On a search engine, I chanced across an unlabeled photo that showed a bustling, prosperous American Main Street full of small businesses and activity. Judging from the cars and buses, the photo looked to be from around the 1940s. I immediately wondered, being the curious sort, what city this was and how it looked today.
I noticed one store sign that said “Ohio” (on the left) and that the one street sign visible was Butte St. which I figured wasn’t that common a name, especially in Ohio. The main street led to a bridge and Butte St. runs alongside a railroad track so I thought I had a chance of tracking down the location. So I searched Google Maps for “Butte Street Ohio” and found the Ohio city with a Butte Street running along a railroad track. Google Streets showed how that same street looks today.
I was stunned and saddened. The street we are looking down is Market Street in Steubenville, Ohio, looking toward the bridge over the Ohio River. Click on the images for larger views.
The 1940s photo:
This is not progress. An American city’s main street is essentially gone; the heart of a city now dead.I am not picking on Steubenville. That city and its citizens are the recipients, not the cause of the loss of prosperity caused by corporatism and 60+ years of letting corporations and conservative economic policies run the United States. This same result can be found all over the country, especially in the eastern cities, where once small businesses and good paying jobs created a vibrant middle class.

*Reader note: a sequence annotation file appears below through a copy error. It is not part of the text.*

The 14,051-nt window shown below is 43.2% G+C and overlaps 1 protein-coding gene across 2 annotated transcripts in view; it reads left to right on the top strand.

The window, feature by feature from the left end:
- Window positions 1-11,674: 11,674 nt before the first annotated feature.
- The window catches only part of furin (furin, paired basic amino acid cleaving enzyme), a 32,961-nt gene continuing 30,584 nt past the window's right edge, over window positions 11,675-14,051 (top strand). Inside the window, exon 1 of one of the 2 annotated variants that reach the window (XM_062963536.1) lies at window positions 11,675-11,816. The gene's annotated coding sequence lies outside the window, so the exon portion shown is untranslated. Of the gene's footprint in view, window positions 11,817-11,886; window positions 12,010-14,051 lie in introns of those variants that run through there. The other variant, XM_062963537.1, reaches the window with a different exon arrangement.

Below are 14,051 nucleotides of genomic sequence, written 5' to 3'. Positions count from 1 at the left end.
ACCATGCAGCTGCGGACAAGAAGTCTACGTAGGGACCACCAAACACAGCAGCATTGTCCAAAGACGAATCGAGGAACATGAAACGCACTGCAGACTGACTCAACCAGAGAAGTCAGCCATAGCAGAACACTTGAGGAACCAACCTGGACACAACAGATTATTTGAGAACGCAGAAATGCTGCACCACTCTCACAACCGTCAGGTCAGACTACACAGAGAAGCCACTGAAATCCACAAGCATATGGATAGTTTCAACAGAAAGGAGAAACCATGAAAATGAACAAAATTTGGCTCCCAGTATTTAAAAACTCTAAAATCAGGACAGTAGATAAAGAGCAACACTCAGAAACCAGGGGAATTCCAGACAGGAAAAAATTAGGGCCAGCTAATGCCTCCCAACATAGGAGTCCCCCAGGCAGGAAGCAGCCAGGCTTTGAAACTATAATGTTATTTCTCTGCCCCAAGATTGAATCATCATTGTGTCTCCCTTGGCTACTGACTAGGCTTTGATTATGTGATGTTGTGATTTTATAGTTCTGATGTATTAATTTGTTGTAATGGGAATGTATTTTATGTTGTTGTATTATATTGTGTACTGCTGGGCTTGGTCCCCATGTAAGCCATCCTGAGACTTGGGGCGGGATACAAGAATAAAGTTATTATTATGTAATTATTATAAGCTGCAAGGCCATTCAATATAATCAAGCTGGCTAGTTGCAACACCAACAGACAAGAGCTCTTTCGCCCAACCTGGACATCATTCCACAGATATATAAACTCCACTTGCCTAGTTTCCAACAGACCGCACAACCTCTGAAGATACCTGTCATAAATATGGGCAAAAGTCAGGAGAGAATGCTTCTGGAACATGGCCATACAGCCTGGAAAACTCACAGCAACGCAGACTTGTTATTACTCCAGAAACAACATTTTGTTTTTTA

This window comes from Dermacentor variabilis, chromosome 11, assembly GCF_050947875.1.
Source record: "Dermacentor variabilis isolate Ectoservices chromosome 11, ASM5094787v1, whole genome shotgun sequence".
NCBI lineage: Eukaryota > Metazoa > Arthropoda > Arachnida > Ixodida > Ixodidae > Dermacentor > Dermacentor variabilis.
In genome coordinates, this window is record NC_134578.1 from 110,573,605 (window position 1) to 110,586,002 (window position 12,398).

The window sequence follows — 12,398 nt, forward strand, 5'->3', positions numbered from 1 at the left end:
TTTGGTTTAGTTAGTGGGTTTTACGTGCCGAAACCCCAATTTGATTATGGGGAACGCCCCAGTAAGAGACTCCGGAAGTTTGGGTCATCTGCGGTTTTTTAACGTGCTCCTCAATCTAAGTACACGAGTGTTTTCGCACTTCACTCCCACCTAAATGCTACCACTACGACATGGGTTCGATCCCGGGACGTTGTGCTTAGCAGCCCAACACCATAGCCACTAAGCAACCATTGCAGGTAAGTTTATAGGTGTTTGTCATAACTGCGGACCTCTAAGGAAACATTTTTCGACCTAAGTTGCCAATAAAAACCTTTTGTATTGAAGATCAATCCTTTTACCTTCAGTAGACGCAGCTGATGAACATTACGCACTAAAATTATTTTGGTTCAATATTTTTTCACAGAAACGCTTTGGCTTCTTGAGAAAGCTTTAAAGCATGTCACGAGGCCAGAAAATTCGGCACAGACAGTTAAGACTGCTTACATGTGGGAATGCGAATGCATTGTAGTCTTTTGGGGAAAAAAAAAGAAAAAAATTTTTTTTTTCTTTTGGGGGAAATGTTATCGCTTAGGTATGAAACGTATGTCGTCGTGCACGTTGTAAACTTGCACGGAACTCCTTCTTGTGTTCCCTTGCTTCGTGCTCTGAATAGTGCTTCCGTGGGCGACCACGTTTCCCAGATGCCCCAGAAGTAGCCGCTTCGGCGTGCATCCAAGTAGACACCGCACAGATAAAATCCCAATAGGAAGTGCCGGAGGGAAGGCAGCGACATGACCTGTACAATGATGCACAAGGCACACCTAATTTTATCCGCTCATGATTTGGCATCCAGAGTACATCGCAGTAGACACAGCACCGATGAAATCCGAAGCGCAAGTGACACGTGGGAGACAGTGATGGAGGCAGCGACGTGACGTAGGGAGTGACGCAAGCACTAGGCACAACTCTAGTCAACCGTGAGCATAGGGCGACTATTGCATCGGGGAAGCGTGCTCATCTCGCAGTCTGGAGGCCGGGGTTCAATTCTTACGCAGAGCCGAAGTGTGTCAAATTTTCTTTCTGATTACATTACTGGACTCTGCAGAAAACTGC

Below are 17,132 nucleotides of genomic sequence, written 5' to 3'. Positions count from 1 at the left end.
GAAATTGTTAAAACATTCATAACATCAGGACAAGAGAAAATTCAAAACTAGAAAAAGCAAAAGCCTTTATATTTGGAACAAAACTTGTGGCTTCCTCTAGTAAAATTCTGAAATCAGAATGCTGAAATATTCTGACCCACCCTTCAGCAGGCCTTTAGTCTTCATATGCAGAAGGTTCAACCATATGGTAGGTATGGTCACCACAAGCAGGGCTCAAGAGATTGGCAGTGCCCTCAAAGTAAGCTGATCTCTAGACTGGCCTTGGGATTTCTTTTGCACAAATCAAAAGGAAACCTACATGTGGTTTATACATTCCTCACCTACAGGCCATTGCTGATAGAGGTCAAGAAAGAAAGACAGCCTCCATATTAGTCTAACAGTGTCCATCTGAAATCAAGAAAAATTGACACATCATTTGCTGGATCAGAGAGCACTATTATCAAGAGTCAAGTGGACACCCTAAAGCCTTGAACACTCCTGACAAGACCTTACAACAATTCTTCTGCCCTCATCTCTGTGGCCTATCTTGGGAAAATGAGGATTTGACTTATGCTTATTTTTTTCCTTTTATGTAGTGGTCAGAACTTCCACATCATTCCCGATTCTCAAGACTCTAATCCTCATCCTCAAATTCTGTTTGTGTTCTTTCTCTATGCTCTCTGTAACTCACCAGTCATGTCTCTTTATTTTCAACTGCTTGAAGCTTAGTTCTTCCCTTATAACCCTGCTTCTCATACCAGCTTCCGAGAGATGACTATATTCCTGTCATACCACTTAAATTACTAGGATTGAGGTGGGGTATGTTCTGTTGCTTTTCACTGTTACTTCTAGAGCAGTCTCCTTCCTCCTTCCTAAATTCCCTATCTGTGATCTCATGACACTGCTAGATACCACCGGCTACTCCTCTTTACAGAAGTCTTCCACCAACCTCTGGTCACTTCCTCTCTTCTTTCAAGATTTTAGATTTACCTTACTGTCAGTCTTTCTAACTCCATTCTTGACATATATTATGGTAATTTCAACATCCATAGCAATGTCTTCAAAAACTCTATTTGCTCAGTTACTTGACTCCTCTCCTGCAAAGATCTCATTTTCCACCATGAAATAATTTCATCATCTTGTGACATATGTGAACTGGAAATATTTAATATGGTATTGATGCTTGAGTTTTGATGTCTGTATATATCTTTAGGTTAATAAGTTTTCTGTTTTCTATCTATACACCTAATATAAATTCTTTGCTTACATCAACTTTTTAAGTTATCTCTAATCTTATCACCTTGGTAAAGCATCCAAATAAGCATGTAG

In 1940, 37,000 people lived in Steubenville, Ohio. Today, only 18,000. Today in Steubenville, instead of locally-owned shops supporting families, there are minimum wage jobs at the Fort Steuben Mall, anchored by WalMart, four miles out of town. No bus service in Steubenville anymore, so you have to walk to the mall. There were five buses running along Market St. when the old photo was taken.
This is the Google Street view I screen captured. Feel free to look around at what has happened to a once prosperous American city and ask why it happened and how we can recover.